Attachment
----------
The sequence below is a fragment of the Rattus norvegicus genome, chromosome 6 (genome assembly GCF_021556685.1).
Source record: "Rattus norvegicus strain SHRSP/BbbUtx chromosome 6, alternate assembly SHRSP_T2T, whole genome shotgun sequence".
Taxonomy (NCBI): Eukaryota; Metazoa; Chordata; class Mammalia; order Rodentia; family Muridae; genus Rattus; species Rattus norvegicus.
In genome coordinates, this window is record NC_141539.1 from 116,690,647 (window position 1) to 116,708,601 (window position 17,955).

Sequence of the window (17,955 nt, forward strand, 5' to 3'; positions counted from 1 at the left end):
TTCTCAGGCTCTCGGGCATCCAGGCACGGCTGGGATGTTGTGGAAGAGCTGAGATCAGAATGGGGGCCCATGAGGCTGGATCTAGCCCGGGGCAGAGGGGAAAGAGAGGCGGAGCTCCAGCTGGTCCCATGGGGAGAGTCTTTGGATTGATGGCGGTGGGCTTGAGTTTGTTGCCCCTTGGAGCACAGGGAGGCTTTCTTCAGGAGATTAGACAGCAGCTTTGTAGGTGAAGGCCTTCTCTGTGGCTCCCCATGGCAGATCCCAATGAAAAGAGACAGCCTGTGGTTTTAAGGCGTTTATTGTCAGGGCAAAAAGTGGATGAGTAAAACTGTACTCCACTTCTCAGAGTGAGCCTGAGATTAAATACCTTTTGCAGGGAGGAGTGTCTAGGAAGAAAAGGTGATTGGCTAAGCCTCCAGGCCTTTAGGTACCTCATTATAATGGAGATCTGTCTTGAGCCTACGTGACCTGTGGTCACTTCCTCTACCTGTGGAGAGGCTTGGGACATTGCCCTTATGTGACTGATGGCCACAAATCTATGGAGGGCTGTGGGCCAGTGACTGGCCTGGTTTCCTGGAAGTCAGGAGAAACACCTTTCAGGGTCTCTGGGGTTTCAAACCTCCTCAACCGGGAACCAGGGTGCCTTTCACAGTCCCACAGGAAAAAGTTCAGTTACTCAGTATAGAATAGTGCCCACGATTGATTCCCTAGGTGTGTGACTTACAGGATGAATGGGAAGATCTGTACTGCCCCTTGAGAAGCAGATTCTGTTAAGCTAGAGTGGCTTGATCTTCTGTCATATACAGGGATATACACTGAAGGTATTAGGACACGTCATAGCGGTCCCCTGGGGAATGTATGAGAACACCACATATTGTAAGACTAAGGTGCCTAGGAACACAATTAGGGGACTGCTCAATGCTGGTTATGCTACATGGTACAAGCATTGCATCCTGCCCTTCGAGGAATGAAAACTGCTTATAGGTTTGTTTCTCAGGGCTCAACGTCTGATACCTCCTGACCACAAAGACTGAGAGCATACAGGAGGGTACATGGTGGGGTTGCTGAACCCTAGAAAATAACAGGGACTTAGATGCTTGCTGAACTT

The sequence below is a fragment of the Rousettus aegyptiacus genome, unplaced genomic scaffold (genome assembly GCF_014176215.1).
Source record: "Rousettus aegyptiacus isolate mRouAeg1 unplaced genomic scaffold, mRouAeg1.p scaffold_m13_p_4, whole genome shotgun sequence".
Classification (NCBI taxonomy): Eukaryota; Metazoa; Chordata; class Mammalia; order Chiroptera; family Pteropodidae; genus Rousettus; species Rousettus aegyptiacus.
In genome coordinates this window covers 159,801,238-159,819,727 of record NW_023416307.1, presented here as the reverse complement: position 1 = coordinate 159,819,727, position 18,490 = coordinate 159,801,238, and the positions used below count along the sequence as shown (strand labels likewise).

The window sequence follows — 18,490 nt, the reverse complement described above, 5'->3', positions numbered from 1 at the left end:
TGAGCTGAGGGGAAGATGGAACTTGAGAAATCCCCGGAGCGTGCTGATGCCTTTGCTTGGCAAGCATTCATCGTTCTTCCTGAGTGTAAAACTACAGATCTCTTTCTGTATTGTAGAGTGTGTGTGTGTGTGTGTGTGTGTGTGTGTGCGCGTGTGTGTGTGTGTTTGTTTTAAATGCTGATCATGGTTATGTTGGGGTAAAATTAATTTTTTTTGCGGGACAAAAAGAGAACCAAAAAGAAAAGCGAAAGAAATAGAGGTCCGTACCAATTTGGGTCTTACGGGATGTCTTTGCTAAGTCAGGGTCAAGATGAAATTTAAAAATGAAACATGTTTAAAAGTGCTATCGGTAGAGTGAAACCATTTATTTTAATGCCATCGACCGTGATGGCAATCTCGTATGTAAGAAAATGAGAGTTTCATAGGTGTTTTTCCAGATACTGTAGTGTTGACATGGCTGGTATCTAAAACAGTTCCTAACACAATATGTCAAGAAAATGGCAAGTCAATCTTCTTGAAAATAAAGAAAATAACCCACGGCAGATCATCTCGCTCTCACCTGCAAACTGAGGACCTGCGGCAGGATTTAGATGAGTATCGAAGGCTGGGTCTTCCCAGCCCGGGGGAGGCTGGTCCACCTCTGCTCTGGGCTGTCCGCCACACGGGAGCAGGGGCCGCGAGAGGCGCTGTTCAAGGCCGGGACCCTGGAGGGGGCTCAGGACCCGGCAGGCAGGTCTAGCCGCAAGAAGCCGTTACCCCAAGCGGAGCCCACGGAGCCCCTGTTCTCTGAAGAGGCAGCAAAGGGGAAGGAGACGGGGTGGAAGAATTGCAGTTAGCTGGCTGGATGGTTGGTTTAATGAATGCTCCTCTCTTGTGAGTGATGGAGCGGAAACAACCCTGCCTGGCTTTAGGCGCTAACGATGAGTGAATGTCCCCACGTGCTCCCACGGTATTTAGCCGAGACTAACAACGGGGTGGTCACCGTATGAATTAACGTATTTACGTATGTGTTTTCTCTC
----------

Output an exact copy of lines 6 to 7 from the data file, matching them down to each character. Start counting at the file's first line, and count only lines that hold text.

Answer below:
TTCTCAGGCTCTCGGGCATCCAGGCACGGCTGGGATGTTGTGGAAGAGCTGAGATCAGAATGGGGGCCCATGAGGCTGGATCTAGCCCGGGGCAGAGGGGAAAGAGAGGCGGAGCTCCAGCTGGTCCCATGGGGAGAGTCTTTGGATTGATGGCGGTGGGCTTGAGTTTGTTGCCCCTTGGAGCACAGGGAGGCTTTCTTCAGGAGATTAGACAGCAGCTTTGTAGGTGAAGGCCTTCTCTGTGGCTCCCCATGGCAGATCCCAATGAAAAGAGACAGCCTGTGGTTTTAAGGCGTTTATTGTCAGGGCAAAAAGTGGATGAGTAAAACTGTACTCCACTTCTCAGAGTGAGCCTGAGATTAAATACCTTTTGCAGGGAGGAGTGTCTAGGAAGAAAAGGTGATTGGCTAAGCCTCCAGGCCTTTAGGTACCTCATTATAATGGAGATCTGTCTTGAGCCTACGTGACCTGTGGTCACTTCCTCTACCTGTGGAGAGGCTTGGGACATTGCCCTTATGTGACTGATGGCCACAAATCTATGGAGGGCTGTGGGCCAGTGACTGGCCTGGTTTCCTGGAAGTCAGGAGAAACACCTTTCAGGGTCTCTGGGGTTTCAAACCTCCTCAACCGGGAACCAGGGTGCCTTTCACAGTCCCACAGGAAAAAGTTCAGTTACTCAGTATAGAATAGTGCCCACGATTGATTCCCTAGGTGTGTGACTTACAGGATGAATGGGAAGATCTGTACTGCCCCTTGAGAAGCAGATTCTGTTAAGCTAGAGTGGCTTGATCTTCTGTCATATACAGGGATATACACTGAAGGTATTAGGACACGTCATAGCGGTCCCCTGGGGAATGTATGAGAACACCACATATTGTAAGACTAAGGTGCCTAGGAACACAATTAGGGGACTGCTCAATGCTGGTTATGCTACATGGTACAAGCATTGCATCCTGCCCTTCGAGGAATGAAAACTGCTTATAGGTTTGTTTCTCAGGGCTCAACGTCTGATACCTCCTGACCACAAAGACTGAGAGCATACAGGAGGGTACATGGTGGGGTTGCTGAACCCTAGAAAATAACAGGGACTTAGATGCTTGCTGAACTT

The sequence below is a fragment of the Rousettus aegyptiacus genome, unplaced genomic scaffold (genome assembly GCF_014176215.1).